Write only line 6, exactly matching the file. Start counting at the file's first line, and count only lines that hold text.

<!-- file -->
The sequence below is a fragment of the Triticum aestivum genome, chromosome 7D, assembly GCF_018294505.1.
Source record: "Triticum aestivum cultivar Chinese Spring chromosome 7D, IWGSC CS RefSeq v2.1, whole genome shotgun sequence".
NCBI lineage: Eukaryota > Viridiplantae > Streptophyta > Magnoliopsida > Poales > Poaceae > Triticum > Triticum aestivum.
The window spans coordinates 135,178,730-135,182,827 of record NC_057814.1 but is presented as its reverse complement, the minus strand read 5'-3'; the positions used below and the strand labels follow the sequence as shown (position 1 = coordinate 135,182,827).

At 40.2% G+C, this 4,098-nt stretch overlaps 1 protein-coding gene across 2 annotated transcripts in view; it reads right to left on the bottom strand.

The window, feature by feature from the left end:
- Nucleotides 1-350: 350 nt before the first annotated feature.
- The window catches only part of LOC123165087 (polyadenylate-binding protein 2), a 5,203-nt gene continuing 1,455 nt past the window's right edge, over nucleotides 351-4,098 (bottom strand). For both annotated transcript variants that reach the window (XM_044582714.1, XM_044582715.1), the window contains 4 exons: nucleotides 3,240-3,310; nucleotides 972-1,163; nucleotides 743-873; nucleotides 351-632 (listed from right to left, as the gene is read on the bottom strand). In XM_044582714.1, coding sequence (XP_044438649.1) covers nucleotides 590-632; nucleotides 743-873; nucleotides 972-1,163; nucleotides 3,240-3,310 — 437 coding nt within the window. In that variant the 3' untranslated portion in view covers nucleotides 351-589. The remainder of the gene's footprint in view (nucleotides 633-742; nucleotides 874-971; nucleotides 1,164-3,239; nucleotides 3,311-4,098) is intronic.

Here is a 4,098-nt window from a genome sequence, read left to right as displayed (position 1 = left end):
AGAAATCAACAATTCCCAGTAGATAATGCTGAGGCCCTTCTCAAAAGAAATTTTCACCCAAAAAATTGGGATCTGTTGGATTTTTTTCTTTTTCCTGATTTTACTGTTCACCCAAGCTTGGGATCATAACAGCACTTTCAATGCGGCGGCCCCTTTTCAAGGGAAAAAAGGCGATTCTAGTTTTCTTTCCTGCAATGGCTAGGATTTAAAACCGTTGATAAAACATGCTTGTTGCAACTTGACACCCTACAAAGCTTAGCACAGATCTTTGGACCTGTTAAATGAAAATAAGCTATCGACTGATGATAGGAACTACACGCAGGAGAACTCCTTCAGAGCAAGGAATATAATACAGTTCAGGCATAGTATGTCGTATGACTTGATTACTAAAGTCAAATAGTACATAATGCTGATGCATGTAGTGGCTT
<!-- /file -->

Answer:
The window, feature by feature from the left end: